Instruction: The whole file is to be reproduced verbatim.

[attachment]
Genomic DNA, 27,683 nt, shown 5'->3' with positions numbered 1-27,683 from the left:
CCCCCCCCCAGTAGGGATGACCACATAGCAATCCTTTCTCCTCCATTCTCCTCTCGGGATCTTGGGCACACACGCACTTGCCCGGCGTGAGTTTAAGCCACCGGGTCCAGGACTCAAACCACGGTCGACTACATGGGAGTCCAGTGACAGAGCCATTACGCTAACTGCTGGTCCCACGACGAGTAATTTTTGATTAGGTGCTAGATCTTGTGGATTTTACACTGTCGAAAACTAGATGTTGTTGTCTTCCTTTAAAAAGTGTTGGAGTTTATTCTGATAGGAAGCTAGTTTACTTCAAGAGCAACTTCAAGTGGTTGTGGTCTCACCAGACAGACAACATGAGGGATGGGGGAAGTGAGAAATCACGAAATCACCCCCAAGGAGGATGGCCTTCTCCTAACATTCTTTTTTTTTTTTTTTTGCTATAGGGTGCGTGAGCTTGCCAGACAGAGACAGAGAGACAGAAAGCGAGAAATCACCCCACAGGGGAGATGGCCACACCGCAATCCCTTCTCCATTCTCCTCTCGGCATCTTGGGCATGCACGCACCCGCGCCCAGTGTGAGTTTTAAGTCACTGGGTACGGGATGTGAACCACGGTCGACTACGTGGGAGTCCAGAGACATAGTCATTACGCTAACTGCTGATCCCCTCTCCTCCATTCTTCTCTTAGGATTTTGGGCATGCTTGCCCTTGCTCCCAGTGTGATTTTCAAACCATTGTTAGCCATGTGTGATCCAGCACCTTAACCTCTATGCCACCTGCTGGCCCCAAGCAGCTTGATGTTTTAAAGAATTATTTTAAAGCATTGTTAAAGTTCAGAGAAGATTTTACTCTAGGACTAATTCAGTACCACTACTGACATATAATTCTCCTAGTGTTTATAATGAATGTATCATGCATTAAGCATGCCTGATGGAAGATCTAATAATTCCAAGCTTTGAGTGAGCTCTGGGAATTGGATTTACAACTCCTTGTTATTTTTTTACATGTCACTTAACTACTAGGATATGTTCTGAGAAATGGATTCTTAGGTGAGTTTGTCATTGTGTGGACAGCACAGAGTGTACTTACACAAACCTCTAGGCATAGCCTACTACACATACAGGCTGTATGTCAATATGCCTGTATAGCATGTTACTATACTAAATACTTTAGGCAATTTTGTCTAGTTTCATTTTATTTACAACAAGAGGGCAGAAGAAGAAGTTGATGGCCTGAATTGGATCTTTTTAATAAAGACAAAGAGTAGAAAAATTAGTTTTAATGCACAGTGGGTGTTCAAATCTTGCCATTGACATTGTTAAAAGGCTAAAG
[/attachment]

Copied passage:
Genomic DNA, 27,683 nt, shown 5'->3' with positions numbered 1-27,683 from the left:
CCCCCCCCCAGTAGGGATGACCACATAGCAATCCTTTCTCCTCCATTCTCCTCTCGGGATCTTGGGCACACACGCACTTGCCCGGCGTGAGTTTAAGCCACCGGGTCCAGGACTCAAACCACGGTCGACTACATGGGAGTCCAGTGACAGAGCCATTACGCTAACTGCTGGTCCCACGACGAGTAATTTTTGATTAGGTGCTAGATCTTGTGGATTTTACACTGTCGAAAACTAGATGTTGTTGTCTTCCTTTAAAAAGTGTTGGAGTTTATTCTGATAGGAAGCTAGTTTACTTCAAGAGCAACTTCAAGTGGTTGTGGTCTCACCAGACAGACAACATGAGGGATGGGGGAAGTGAGAAATCACGAAATCACCCCCAAGGAGGATGGCCTTCTCCTAACATTCTTTTTTTTTTTTTTTTGCTATAGGGTGCGTGAGCTTGCCAGACAGAGACAGAGAGACAGAAAGCGAGAAATCACCCCACAGGGGAGATGGCCACACCGCAATCCCTTCTCCATTCTCCTCTCGGCATCTTGGGCATGCACGCACCCGCGCCCAGTGTGAGTTTTAAGTCACTGGGTACGGGATGTGAACCACGGTCGACTACGTGGGAGTCCAGAGACATAGTCATTACGCTAACTGCTGATCCCCTCTCCTCCATTCTTCTCTTAGGATTTTGGGCATGCTTGCCCTTGCTCCCAGTGTGATTTTCAAACCATTGTTAGCCATGTGTGATCCAGCACCTTAACCTCTATGCCACCTGCTGGCCCCAAGCAGCTTGATGTTTTAAAGAATTATTTTAAAGCATTGTTAAAGTTCAGAGAAGATTTTACTCTAGGACTAATTCAGTACCACTACTGACATATAATTCTCCTAGTGTTTATAATGAATGTATCATGCATTAAGCATGCCTGATGGAAGATCTAATAATTCCAAGCTTTGAGTGAGCTCTGGGAATTGGATTTACAACTCCTTGTTATTTTTTTACATGTCACTTAACTACTAGGATATGTTCTGAGAAATGGATTCTTAGGTGAGTTTGTCATTGTGTGGACAGCACAGAGTGTACTTACACAAACCTCTAGGCATAGCCTACTACACATACAGGCTGTATGTCAATATGCCTGTATAGCATGTTACTATACTAAATACTTTAGGCAATTTTGTCTAGTTTCATTTTATTTACAACAAGAGGGCAGAAGAAGAAGTTGATGGCCTGAATTGGATCTTTTTAATAAAGACAAAGAGTAGAAAAATTAGTTTTAATGCACAGTGGGTGTTCAAATCTTGCCATTGACATTGTTAAAAGGCTAAAG